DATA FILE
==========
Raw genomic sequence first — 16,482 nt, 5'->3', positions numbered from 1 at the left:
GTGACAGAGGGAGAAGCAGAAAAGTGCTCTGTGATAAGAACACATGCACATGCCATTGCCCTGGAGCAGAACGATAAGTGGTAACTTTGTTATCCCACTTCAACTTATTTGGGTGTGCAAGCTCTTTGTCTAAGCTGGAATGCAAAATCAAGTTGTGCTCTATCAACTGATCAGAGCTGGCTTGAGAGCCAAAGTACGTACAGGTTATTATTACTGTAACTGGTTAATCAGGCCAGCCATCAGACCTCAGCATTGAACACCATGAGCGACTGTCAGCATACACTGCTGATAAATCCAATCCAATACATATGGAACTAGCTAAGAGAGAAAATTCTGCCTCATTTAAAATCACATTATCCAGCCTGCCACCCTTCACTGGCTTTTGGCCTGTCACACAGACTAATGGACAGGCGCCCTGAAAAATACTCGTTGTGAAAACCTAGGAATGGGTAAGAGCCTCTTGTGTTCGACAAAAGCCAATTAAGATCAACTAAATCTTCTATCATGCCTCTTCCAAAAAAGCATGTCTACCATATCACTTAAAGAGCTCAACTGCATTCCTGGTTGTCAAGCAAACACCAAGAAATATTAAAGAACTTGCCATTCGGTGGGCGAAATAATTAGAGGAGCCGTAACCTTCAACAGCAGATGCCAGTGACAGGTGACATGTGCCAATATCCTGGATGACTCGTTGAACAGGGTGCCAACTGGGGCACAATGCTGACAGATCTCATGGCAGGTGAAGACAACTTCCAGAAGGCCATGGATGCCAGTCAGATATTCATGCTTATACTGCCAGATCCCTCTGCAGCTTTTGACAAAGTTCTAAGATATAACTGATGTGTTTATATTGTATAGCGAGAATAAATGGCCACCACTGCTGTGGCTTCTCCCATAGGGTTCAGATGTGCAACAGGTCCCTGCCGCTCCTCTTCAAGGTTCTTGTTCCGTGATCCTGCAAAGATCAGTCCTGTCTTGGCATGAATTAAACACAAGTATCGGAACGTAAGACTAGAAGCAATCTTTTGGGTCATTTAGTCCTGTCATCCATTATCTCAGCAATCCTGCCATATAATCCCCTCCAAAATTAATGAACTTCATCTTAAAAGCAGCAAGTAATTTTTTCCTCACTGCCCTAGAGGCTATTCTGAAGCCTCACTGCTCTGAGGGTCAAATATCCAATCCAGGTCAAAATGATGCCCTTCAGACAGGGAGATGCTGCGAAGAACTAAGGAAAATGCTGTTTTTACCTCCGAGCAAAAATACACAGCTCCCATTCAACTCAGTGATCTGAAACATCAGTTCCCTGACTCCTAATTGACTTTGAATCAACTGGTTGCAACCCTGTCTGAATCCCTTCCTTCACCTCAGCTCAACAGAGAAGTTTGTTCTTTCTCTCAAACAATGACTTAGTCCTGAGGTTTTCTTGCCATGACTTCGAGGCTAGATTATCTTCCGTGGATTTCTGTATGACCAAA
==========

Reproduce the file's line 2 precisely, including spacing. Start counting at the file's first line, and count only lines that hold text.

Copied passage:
GTGACAGAGGGAGAAGCAGAAAAGTGCTCTGTGATAAGAACACATGCACATGCCATTGCCCTGGAGCAGAACGATAAGTGGTAACTTTGTTATCCCACTTCAACTTATTTGGGTGTGCAAGCTCTTTGTCTAAGCTGGAATGCAAAATCAAGTTGTGCTCTATCAACTGATCAGAGCTGGCTTGAGAGCCAAAGTACGTACAGGTTATTATTACTGTAACTGGTTAATCAGGCCAGCCATCAGACCTCAGCATTGAACACCATGAGCGACTGTCAGCATACACTGCTGATAAATCCAATCCAATACATATGGAACTAGCTAAGAGAGAAAATTCTGCCTCATTTAAAATCACATTATCCAGCCTGCCACCCTTCACTGGCTTTTGGCCTGTCACACAGACTAATGGACAGGCGCCCTGAAAAATACTCGTTGTGAAAACCTAGGAATGGGTAAGAGCCTCTTGTGTTCGACAAAAGCCAATTAAGATCAACTAAATCTTCTATCATGCCTCTTCCAAAAAAGCATGTCTACCATATCACTTAAAGAGCTCAACTGCATTCCTGGTTGTCAAGCAAACACCAAGAAATATTAAAGAACTTGCCATTCGGTGGGCGAAATAATTAGAGGAGCCGTAACCTTCAACAGCAGATGCCAGTGACAGGTGACATGTGCCAATATCCTGGATGACTCGTTGAACAGGGTGCCAACTGGGGCACAATGCTGACAGATCTCATGGCAGGTGAAGACAACTTCCAGAAGGCCATGGATGCCAGTCAGATATTCATGCTTATACTGCCAGATCCCTCTGCAGCTTTTGACAAAGTTCTAAGATATAACTGATGTGTTTATATTGTATAGCGAGAATAAATGGCCACCACTGCTGTGGCTTCTCCCATAGGGTTCAGATGTGCAACAGGTCCCTGCCGCTCCTCTTCAAGGTTCTTGTTCCGTGATCCTGCAAAGATCAGTCCTGTCTTGGCATGAATTAAACACAAGTATCGGAACGTAAGACTAGAAGCAATCTTTTGGGTCATTTAGTCCTGTCATCCATTATCTCAGCAATCCTGCCATATAATCCCCTCCAAAATTAATGAACTTCATCTTAAAAGCAGCAAGTAATTTTTTCCTCACTGCCCTAGAGGCTATTCTGAAGCCTCACTGCTCTGAGGGTCAAATATCCAATCCAGGTCAAAATGATGCCCTTCAGACAGGGAGATGCTGCGAAGAACTAAGGAAAATGCTGTTTTTACCTCCGAGCAAAAATACACAGCTCCCATTCAACTCAGTGATCTGAAACATCAGTTCCCTGACTCCTAATTGACTTTGAATCAACTGGTTGCAACCCTGTCTGAATCCCTTCCTTCACCTCAGCTCAACAGAGAAGTTTGTTCTTTCTCTCAAACAATGACTTAGTCCTGAGGTTTTCTTGCCATGACTTCGAGGCTAGATTATCTTCCGTGGATTTCTGTATGACCAAA